Such views indicate the extent to which illegal revenue-generating activity by armed groups has become normalized in Trip provision of security.

Interestingly, our interviews with Tripoli residents indicate that they blame the state rather than armed groups for the lack of functioning services. Several residents have explained that they believe corruption and illegitimate rent-seeking by armed groups to pale in comparison to the corruption of politicians.

What armed groups get in terms of letters of credit are crumbs in comparison with the … corruption witnessed in the Libyan Investment Authority or the Libyan Post, Telecommunications and Information Technology Company, the bigger problems are there,’ said one resident from Qasr Bin Ghashir.

Nonetheless, corruption by armed groups in the capital has remained a significant source of grievance for the local population.

When armed units from Tarhuna and Misrata sought to oust the incumbent groups from the capital in August and September 2018, they dubbed the Tripolitanian armed groups the ‘Daesh of the public finances’ – a potent attack line referencing Islamic State of Iraq and Syria (ISIS).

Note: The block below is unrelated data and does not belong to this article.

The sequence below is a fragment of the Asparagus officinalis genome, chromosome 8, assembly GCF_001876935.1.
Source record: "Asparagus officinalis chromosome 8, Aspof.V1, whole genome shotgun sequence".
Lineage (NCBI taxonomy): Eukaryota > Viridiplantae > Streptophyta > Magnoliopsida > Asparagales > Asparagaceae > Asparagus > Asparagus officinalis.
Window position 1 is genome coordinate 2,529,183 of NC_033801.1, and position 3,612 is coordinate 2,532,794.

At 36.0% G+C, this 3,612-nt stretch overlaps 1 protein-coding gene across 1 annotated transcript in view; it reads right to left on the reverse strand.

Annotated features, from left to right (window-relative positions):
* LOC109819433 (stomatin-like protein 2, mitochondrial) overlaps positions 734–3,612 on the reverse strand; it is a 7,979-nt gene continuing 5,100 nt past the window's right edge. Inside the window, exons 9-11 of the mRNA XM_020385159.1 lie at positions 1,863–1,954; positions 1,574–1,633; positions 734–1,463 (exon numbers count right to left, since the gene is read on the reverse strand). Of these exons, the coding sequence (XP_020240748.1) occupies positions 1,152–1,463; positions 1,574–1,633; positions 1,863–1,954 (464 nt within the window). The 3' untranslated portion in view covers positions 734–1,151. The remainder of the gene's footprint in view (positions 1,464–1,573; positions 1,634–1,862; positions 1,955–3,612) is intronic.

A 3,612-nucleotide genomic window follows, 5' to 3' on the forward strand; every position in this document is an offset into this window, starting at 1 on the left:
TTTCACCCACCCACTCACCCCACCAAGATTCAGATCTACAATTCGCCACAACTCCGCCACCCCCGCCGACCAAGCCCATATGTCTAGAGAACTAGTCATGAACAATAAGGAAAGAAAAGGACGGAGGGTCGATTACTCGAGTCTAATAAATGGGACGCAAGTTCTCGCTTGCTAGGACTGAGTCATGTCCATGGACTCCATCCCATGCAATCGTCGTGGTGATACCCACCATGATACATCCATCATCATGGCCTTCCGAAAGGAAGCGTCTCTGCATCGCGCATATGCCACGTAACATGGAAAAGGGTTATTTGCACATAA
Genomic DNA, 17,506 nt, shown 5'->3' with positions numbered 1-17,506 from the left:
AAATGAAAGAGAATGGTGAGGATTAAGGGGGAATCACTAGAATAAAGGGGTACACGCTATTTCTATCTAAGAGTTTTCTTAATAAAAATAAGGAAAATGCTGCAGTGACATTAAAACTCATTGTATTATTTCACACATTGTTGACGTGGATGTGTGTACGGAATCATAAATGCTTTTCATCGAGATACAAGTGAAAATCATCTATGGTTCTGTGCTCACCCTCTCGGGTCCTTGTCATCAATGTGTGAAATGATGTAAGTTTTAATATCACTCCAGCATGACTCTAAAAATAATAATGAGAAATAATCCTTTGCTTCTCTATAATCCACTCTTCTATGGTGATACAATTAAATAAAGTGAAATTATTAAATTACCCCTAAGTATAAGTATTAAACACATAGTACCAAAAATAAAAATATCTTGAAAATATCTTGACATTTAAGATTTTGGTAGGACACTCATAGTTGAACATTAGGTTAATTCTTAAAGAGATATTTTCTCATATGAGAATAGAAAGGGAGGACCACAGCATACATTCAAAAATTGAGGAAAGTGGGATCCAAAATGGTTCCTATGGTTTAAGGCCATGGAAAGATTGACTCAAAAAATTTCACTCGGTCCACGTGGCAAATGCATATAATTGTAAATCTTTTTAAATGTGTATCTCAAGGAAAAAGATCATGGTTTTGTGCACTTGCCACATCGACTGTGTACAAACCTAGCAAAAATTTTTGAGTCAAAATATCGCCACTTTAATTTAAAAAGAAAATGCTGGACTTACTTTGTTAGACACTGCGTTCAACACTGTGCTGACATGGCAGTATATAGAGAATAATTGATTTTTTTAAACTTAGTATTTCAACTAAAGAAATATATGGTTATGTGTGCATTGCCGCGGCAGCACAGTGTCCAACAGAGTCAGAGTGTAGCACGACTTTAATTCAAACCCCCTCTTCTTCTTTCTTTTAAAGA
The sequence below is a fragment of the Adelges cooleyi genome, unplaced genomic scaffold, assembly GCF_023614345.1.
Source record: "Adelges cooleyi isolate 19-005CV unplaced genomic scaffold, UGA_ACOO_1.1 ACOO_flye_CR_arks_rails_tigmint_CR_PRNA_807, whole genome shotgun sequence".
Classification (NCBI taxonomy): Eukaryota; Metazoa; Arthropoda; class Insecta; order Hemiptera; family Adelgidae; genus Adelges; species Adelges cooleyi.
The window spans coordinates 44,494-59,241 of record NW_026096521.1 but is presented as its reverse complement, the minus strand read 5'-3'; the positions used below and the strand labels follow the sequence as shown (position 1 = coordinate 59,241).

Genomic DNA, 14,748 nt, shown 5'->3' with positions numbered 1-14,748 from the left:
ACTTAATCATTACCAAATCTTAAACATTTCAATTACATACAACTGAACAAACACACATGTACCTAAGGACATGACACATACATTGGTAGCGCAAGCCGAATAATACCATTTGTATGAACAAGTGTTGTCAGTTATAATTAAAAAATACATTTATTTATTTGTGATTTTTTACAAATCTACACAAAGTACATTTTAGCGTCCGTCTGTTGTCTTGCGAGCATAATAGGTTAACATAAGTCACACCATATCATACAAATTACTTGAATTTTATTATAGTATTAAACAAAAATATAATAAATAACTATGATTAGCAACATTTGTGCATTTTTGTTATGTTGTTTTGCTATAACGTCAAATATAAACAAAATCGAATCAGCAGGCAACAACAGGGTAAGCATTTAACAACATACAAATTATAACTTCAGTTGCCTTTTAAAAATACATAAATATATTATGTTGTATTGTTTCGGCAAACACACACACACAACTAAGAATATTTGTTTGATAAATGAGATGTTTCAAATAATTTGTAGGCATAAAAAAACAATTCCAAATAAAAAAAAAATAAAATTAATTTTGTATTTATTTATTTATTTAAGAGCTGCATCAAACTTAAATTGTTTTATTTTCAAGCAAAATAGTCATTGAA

Similarly, the LAAF’s pledge to end the corrupt practices of Tripoli’s armed groups gained it significant popular support ahead of its 2019 offensive on the capital.

Despite reservations, locals remain cognizant of the need to build positive relationships with armed groups, in case they need their services.

As armed groups have taken on a more prominent role in protecting banks, for instance, young people in local communities have sought to build links with them to monitor the availability of basic financial services.

One interviewee living in Fernaj explained: ‘I call a member of a local armed group – TRB – at least twice a week to know where I should go to line up for liquidity. The person doesn’t offer me an extra service, but at least I know not to waste my time waiting if there is no money at the bank.’